So to the question, is there social and political hope for the world, the answer is yes, but are you willing to pray for that hope to come true, and are you doing something about it now?

Doing Wise – Poem

You just do what people do
But people aren’t always wise
And if you think what’s right to do
Then people’re thinking otherwise

You try to be a simple guy
Free of all pretence and pride
That’s fine, you need not shy
Coz’ pompous shows never abide.

So just do that which is right
Watch ‘gainst the popular lies
Stay calm, keep destiny in sight
You’ll always be good doing wise.

Grace and Mercy of God and Full Life (John 10:10-12) – Article

Published in REVIVE, July 2021

The thief comes only to steal and kill and destroy; I have come that they may have life, and have it to the full. “I am the good shepherd. The good shepherd lays down his life for the sheep. The hired hand is not the shepherd who owns the sheep. So when he sees the wolf coming, he abandons the sheep and runs away. Then the wolf attacks the flock and scatters it….”  (John 10:10-12)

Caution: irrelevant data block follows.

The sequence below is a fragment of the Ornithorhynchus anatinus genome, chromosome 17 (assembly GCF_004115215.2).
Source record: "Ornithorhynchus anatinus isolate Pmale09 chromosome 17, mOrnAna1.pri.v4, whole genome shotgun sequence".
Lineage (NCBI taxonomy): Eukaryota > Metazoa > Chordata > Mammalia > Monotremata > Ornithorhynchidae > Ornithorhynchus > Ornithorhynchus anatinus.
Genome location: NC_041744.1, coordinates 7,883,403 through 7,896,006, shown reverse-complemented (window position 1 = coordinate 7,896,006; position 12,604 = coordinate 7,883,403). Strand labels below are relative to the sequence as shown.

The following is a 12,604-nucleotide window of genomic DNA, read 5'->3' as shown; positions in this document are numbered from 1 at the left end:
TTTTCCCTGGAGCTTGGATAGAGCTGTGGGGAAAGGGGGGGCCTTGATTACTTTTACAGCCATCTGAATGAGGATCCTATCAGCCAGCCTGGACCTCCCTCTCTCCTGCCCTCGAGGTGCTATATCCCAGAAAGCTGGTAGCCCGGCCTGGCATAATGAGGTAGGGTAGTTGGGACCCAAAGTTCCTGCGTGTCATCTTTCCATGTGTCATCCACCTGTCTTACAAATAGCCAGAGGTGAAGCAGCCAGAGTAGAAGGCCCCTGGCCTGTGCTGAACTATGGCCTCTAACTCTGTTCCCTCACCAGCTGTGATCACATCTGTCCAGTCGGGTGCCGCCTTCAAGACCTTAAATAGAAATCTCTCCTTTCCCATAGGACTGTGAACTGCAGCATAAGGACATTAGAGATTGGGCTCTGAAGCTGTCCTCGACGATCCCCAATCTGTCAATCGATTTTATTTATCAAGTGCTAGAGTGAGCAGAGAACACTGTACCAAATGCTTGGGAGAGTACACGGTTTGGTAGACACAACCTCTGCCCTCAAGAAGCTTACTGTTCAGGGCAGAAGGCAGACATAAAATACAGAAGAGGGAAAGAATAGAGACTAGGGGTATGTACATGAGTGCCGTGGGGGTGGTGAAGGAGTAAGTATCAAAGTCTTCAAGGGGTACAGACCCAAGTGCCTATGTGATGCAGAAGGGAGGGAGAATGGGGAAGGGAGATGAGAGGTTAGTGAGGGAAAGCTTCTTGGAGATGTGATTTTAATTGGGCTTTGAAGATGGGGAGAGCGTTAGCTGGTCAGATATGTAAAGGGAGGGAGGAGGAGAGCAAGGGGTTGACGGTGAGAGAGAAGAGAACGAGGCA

Recent studies in sheep psychology have increasingly proven that sheep are not dumb animals as popularly supposed; rather, they are intelligent, individualistic, and social animals that exhibit advanced face recognition abilities, emotional understanding, and individual traits along with group protection herd skills. Studies show that sheep emotion can be ascertained from the position of their ears; for instance, when afraid, the ears of the sheep move from their normal horizontal position towards the back; when angry, their ears would go straight up; when surprised, one ear might go up and another down. Sheep can also distinguish between pictures of calm faced sheep and tensed sheep. Researchers have shown that sheep experience despair when facing uncertain, unpredictable, and unfamiliar situations. On the unusually dark and thunderous night of November 3, 1888 England experienced a bizarre event when tens of thousands of sheep panicked, jumped their hurdles and the next morning were found scattered over miles. Being prey animals, sheep possess not only complex vigilance faculties, but also emotional mechanisms that assist them in determining if a situation is safe or dangerous. The presence of a predator like a wolf, therefore, creates a severely antagonistic environment driving the sheep into a flight of frenzy and seeking band protection, which is usually explained using the selfish-herd theory.